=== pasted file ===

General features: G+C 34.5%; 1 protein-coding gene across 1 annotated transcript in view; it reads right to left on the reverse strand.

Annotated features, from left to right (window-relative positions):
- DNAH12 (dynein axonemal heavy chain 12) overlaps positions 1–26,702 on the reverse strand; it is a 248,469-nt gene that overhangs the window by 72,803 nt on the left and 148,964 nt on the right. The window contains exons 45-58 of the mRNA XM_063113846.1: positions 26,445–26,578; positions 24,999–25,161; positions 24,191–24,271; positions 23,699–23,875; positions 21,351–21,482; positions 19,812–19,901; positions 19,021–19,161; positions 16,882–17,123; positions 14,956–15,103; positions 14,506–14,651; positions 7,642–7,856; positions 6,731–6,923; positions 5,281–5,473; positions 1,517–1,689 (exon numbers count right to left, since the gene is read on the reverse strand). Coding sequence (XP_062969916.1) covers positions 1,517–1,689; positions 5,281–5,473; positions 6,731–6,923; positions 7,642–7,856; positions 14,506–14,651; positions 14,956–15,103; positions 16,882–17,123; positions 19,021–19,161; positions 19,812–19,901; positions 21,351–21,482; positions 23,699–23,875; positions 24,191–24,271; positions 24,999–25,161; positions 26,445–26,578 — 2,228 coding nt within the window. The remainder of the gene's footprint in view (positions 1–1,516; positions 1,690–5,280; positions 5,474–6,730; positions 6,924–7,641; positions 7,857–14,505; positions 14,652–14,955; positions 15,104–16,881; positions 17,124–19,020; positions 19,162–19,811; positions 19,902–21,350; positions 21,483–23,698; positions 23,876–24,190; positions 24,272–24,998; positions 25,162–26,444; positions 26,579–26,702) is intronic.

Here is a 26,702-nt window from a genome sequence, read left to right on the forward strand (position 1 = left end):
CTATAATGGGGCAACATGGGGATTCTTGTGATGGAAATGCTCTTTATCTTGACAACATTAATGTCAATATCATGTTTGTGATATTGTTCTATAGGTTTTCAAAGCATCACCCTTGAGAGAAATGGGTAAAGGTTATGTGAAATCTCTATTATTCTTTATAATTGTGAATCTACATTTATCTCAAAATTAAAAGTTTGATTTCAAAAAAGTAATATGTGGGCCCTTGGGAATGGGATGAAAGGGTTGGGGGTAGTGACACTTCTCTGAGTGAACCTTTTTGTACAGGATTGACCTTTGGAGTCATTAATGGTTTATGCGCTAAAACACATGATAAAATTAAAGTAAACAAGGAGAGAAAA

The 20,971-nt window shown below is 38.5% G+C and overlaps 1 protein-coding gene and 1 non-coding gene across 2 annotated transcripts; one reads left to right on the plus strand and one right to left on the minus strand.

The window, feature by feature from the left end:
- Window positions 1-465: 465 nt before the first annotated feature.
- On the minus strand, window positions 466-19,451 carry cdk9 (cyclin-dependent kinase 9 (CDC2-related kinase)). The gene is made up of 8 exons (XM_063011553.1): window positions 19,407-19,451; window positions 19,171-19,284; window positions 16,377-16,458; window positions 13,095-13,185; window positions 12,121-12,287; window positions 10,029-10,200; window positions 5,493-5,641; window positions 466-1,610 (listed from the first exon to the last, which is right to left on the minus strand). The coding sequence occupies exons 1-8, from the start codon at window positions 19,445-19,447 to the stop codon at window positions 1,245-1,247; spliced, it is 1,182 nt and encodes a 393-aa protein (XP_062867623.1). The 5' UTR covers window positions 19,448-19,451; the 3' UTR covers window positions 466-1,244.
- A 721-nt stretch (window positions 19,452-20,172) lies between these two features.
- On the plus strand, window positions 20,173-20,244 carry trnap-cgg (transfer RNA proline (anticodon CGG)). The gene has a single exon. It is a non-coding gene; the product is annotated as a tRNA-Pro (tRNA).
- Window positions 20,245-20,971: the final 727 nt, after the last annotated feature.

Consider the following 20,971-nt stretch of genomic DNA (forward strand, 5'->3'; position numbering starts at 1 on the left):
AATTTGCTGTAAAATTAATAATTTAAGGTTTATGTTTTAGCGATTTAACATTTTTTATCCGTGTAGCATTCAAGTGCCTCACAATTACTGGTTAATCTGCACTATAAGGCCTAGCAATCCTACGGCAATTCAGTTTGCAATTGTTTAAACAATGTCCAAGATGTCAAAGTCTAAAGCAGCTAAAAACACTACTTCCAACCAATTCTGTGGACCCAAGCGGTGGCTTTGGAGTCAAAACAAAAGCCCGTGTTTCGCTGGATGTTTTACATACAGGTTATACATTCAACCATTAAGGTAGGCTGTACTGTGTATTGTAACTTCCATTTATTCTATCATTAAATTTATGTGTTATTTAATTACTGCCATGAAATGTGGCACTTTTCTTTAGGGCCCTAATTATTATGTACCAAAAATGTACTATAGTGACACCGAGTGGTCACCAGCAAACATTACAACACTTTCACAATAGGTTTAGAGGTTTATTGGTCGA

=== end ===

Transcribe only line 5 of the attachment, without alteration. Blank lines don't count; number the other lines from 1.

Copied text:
CTATAATGGGGCAACATGGGGATTCTTGTGATGGAAATGCTCTTTATCTTGACAACATTAATGTCAATATCATGTTTGTGATATTGTTCTATAGGTTTTCAAAGCATCACCCTTGAGAGAAATGGGTAAAGGTTATGTGAAATCTCTATTATTCTTTATAATTGTGAATCTACATTTATCTCAAAATTAAAAGTTTGATTTCAAAAAAGTAATATGTGGGCCCTTGGGAATGGGATGAAAGGGTTGGGGGTAGTGACACTTCTCTGAGTGAACCTTTTTGTACAGGATTGACCTTTGGAGTCATTAATGGTTTATGCGCTAAAACACATGATAAAATTAAAGTAAACAAGGAGAGAAAA